# Critical, global CSS

Now that we’ve had a bit of a tour, it’s time to start writing some code.


From now on in this lesson, you should implement the code samples that we look at.

Open up eleventy-from-scratch/src/scss/critical.scss add the following after the reset, on around line 8:

// Global styles start
:root {
  --flow-space: #{get-size('600')};

body {
  background: get-color('light');
  color: get-color('dark-shade');
  line-height: 1.5;
  font-size: get-size('500');

  @include apply-utility('font', 'base');

a:not([class]) {
  color: currentColor;
  text-decoration-color: get-color('quinary');

:focus {
  outline: 2px dashed get-color('primary');
  outline-offset: 0.25rem;

main:focus {
  outline: none;

h4 {
  font-weight: 900;

  @include apply-utility('font', 'sans');
  @include apply-utility('leading', 'flat');

// High contrast selection because it can help visually-impaired
// folks read the text easier
::selection {
  color: get-color('light');

  // We set this as an RGBA because that’s how you get a solid color, by using 0.99
  // alpha value. Browsers are wild.
  background: rgba(get-color('dark-shade'), 0.99);

// Scrollbar styles
::-webkit-scrollbar {
  height: 1rem;

::-webkit-scrollbar-track {
  background-color: transparent;
  border: 1px solid get-color('dark-glare');
  border-radius: 0.25rem;

::-webkit-scrollbar-thumb {
  background-color: get-color('dark');
  border-radius: 0.25rem;

There’s a lot happening here, so let’s do a breakdown:

  1. The first thing we do is set a --flow-space custom property at the root. This is what controls the .flow utility, which we’ll talk about some more in the next lesson.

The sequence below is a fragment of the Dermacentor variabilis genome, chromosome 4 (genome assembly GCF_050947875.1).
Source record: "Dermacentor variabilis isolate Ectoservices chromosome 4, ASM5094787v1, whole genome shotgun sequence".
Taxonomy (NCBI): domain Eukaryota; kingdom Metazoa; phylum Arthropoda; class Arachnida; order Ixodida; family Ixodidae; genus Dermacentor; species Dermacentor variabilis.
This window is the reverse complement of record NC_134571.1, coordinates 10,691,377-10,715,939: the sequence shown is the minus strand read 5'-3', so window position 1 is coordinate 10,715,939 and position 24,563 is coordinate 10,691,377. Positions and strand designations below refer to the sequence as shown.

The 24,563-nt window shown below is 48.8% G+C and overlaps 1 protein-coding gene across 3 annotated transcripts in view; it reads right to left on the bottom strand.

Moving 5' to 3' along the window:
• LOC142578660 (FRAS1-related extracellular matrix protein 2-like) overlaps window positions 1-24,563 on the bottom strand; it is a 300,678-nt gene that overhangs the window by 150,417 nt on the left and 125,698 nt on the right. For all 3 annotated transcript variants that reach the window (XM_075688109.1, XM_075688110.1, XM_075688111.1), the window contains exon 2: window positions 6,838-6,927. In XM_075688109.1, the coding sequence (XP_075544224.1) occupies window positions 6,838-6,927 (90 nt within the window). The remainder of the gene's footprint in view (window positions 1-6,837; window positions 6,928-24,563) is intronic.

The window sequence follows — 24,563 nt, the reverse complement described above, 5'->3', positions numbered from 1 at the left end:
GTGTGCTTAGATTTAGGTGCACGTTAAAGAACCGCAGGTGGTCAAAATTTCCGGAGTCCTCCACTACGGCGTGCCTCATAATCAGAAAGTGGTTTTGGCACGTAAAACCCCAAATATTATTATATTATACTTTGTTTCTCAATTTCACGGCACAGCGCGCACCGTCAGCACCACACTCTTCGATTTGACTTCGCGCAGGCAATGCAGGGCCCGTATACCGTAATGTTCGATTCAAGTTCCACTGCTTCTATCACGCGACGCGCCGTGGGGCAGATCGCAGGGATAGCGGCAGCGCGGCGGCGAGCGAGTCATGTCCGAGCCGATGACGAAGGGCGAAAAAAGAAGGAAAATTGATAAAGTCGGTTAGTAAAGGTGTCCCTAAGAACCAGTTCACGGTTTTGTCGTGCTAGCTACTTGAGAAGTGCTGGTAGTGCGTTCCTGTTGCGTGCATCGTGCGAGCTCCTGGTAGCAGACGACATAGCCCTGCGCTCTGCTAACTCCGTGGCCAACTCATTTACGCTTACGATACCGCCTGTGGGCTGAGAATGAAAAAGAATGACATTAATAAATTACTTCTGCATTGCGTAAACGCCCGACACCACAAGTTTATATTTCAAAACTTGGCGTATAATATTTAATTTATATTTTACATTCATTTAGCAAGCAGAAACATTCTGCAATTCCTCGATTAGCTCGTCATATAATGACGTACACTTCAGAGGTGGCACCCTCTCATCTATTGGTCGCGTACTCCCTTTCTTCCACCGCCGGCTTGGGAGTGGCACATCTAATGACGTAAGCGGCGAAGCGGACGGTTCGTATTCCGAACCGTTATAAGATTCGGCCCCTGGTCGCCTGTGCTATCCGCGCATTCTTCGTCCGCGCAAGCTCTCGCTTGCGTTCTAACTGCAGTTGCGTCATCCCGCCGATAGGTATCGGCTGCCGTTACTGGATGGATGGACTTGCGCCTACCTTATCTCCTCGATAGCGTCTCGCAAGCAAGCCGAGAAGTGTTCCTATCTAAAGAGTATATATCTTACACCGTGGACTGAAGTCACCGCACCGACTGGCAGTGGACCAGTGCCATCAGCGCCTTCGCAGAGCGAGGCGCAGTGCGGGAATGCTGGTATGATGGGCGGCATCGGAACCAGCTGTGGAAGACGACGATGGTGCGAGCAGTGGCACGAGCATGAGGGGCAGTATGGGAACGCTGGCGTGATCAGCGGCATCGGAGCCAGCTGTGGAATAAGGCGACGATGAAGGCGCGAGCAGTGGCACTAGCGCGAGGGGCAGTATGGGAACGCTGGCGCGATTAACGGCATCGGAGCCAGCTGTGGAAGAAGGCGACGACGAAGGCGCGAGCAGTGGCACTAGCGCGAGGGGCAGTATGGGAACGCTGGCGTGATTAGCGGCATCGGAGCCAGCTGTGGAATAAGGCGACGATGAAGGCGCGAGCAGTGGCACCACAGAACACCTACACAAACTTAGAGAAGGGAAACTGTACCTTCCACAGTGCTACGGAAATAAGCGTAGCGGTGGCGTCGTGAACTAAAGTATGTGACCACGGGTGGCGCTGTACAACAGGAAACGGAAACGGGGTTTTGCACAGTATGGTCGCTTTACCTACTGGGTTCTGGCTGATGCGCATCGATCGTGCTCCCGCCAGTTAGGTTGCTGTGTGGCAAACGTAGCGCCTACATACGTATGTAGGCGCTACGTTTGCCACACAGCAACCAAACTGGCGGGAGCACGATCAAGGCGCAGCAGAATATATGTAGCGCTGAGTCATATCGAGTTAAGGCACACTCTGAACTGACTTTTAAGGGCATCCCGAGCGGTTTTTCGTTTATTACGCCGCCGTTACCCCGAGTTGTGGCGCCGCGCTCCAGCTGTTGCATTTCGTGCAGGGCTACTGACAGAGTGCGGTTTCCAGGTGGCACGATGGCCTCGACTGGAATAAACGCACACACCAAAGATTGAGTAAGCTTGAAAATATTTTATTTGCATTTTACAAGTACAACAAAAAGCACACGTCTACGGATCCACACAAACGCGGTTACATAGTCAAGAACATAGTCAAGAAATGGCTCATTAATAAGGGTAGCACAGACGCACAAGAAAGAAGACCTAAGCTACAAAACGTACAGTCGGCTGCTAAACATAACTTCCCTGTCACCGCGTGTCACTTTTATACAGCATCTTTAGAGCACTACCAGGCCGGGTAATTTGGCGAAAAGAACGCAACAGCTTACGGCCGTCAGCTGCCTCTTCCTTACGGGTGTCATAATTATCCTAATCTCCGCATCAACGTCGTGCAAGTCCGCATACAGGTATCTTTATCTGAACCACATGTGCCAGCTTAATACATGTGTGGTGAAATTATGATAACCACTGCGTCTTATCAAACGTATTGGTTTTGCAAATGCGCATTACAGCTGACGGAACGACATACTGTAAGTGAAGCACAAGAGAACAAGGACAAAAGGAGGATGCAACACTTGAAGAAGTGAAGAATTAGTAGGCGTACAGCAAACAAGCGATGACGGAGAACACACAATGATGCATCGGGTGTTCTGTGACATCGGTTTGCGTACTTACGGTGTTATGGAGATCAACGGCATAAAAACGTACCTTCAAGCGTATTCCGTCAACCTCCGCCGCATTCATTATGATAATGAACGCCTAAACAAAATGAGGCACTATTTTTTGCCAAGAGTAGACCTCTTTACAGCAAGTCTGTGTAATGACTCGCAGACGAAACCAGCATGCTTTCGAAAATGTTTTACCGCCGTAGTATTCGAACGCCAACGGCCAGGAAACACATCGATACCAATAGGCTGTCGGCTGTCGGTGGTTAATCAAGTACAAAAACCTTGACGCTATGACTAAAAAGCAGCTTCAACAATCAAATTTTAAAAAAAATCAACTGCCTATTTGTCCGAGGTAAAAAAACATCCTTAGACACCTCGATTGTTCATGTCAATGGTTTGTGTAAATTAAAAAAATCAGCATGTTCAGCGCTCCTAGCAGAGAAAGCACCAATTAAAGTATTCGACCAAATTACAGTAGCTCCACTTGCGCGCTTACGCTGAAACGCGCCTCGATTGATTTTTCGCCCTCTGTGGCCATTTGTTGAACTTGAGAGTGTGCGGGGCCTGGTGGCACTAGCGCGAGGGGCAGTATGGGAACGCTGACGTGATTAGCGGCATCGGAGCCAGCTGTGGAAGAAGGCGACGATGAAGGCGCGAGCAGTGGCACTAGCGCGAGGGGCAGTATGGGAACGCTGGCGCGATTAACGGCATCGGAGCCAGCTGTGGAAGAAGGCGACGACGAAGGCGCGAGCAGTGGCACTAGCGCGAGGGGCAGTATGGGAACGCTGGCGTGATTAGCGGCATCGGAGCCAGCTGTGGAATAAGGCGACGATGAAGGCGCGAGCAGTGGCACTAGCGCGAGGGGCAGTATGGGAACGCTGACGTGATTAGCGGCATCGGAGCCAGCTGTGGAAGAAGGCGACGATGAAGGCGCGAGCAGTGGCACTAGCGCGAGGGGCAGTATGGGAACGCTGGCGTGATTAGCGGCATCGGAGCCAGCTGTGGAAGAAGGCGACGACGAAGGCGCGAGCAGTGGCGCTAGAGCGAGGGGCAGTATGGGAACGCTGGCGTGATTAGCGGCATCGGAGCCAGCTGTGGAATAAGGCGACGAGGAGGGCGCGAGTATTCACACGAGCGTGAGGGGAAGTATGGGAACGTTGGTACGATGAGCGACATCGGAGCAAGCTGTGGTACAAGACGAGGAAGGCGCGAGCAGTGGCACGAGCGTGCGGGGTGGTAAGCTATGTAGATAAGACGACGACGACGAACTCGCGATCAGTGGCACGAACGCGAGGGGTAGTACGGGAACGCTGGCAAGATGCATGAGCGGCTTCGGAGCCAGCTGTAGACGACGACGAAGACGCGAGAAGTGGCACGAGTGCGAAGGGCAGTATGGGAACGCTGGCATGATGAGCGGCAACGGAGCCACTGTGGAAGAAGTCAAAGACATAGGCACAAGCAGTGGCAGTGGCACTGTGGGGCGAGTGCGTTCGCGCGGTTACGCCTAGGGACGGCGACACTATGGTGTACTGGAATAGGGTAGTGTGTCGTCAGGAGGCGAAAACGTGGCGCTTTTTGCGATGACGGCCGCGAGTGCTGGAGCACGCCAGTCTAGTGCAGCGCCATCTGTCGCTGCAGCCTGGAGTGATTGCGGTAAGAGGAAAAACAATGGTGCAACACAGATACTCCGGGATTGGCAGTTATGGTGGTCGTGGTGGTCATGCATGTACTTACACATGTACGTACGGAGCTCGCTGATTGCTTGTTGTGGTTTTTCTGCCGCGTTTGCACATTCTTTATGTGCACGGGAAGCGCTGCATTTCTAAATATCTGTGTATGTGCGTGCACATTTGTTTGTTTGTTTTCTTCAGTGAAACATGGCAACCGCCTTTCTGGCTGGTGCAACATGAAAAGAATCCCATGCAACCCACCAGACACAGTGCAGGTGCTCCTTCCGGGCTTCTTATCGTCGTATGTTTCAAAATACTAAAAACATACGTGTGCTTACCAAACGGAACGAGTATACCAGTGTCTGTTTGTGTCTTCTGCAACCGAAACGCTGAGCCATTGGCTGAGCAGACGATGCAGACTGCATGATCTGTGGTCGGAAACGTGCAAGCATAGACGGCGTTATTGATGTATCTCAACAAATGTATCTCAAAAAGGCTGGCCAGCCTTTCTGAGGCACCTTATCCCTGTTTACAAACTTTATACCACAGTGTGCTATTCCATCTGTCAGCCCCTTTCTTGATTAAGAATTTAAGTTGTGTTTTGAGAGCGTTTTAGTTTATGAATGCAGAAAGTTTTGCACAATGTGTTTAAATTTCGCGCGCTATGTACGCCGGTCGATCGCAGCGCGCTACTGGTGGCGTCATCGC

2. Next, we apply some styles to HTML elements, like the <body>. Gorko provides us with useful functions and mixins to apply our config values in our code. In this example we’re using get-size, which grabs the value of our size scale, based on the key and then apply-utility calculates the value of a pre-generated utility class, just like our gap-top one from earlier. There’s also a get-color utility, which grabs a colour by key, much like get-size.
  3. We then move onto ::selection styles. These are the styles that get applied when a user highlights text with their pointing device, such as a mouse. To provide high contrast, we set a dark background and light text. This is because some users highlight text to make it easier to read, so by setting rules like this, we’re giving them a helping hand.
  4. Finally, we style our scrollbars. This will apply not just to the main scrollbar on the right, but also to the horizontal scrollbars which we’ll be seeing soon.

Now, if you haven’t already, run npm start in your terminal, in the eleventy-from-scratch folder.

When you open up your browser at http://localhost:8080 (opens new window), it should look like this:

A suddenly extremely styled home page that looks pretty darn good

You might be wondering why it looks so styled already? This is the magic of CUBE CSS (opens new window). You might remember in the first module, all the markup that we added already contained the CSS classes that we are now applying CSS to. Most of those were utility classes that apply design tokens for us, so a lot of the hard work with CSS is already done.

# Wrapping up

That was a heck of a tour, right? Now you hopefully understand roughly how the CSS works on this project, you should feel a lot more comfortable during the next few lessons as we apply more.

We’re only just getting warmed up with CSS and there’s a lot more to learn, so don’t fret: there’s plenty of time yet.